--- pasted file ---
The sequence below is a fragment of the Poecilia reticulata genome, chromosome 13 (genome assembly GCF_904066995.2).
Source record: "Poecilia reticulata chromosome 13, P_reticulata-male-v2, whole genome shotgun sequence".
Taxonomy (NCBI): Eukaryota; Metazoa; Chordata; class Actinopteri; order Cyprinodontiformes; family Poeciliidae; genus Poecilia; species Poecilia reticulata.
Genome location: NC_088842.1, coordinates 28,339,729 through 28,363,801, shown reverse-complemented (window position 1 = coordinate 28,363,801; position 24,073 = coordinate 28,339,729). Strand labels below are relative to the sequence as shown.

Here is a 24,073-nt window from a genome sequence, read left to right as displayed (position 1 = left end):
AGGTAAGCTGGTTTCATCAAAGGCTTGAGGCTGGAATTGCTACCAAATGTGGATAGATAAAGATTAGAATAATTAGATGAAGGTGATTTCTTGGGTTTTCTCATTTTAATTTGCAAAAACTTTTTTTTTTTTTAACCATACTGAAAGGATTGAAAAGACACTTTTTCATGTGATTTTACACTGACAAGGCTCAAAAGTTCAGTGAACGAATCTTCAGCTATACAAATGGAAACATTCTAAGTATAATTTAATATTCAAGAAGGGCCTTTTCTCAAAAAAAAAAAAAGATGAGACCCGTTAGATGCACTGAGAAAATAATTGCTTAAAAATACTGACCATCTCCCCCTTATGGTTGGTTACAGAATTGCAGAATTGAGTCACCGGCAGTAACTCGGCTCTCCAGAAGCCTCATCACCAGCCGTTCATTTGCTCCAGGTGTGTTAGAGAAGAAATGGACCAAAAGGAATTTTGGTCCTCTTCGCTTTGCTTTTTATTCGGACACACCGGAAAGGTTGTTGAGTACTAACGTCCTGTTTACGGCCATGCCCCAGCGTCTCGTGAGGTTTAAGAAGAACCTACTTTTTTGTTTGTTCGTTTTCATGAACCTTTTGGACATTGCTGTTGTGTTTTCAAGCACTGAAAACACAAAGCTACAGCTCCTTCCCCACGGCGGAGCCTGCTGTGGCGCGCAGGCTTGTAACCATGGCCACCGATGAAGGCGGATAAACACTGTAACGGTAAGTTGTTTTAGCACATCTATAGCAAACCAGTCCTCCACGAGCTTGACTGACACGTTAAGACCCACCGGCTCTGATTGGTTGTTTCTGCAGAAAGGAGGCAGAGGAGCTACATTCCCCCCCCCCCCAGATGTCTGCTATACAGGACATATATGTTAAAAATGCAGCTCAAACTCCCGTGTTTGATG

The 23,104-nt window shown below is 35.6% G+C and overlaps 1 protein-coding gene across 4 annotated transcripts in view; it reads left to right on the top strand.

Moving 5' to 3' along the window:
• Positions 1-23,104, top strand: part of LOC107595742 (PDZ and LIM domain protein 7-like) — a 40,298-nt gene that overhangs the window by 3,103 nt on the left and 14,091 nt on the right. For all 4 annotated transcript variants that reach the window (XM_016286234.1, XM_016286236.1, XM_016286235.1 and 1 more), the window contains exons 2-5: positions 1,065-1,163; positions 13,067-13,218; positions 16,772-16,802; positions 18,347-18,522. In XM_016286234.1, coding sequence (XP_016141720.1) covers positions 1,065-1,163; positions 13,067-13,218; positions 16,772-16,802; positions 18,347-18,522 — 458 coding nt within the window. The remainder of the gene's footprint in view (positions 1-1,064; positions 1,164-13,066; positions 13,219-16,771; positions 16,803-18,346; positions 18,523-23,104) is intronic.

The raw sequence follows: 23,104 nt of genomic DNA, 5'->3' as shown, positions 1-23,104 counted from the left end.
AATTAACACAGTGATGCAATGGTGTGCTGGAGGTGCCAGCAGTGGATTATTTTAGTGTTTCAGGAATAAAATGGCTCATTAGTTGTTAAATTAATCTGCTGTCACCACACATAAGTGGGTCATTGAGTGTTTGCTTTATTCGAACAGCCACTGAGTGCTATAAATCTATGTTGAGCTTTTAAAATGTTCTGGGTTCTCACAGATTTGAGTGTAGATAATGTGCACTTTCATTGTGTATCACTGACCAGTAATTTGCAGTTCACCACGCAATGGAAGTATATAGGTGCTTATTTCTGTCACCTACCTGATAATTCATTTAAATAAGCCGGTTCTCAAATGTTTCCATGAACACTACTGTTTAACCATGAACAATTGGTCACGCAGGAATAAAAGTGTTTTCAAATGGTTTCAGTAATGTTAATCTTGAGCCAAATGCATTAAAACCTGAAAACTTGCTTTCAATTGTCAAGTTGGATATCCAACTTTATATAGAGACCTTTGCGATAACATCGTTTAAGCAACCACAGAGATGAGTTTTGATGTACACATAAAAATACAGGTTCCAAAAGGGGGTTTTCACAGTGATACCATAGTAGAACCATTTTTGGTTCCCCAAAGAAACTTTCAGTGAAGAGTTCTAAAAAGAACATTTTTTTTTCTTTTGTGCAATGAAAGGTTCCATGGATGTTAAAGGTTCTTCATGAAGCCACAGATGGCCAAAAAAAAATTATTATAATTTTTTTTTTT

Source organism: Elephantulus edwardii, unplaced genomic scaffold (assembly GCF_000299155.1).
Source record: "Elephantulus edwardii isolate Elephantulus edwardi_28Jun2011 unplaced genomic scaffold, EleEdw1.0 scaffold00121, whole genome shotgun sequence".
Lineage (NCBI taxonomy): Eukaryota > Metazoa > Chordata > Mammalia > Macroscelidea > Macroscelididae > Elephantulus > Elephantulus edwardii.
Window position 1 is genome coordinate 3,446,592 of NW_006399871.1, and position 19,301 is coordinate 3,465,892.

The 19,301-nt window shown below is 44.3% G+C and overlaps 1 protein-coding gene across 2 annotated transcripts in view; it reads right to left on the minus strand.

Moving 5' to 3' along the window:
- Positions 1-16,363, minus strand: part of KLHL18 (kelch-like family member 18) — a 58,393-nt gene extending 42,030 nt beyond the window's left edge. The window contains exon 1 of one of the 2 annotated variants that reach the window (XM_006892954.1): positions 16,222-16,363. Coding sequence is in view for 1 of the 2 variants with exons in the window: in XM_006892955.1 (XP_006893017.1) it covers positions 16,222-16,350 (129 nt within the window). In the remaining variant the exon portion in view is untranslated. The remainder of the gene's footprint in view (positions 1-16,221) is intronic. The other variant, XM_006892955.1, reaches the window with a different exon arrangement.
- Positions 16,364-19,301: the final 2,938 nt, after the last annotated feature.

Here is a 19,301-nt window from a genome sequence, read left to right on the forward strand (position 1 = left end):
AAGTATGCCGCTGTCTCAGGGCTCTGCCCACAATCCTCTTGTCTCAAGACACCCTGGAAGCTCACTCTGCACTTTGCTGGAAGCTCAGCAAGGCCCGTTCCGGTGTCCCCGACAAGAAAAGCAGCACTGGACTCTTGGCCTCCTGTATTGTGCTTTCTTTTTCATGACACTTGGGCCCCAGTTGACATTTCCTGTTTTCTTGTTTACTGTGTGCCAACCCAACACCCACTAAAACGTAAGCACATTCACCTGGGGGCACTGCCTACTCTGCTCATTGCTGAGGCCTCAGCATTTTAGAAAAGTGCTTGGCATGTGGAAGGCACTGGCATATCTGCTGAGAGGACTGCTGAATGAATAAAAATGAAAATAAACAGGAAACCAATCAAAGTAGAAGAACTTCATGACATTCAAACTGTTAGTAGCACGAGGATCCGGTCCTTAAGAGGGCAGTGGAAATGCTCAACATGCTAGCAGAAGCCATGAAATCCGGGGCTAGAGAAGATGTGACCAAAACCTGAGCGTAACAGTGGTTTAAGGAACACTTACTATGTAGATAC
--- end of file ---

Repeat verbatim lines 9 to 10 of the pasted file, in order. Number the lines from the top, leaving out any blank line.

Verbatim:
• Positions 1-23,104, top strand: part of LOC107595742 (PDZ and LIM domain protein 7-like) — a 40,298-nt gene that overhangs the window by 3,103 nt on the left and 14,091 nt on the right. For all 4 annotated transcript variants that reach the window (XM_016286234.1, XM_016286236.1, XM_016286235.1 and 1 more), the window contains exons 2-5: positions 1,065-1,163; positions 13,067-13,218; positions 16,772-16,802; positions 18,347-18,522. In XM_016286234.1, coding sequence (XP_016141720.1) covers positions 1,065-1,163; positions 13,067-13,218; positions 16,772-16,802; positions 18,347-18,522 — 458 coding nt within the window. The remainder of the gene's footprint in view (positions 1-1,064; positions 1,164-13,066; positions 13,219-16,771; positions 16,803-18,346; positions 18,523-23,104) is intronic.

The raw sequence follows: 23,104 nt of genomic DNA, 5'->3' as shown, positions 1-23,104 counted from the left end.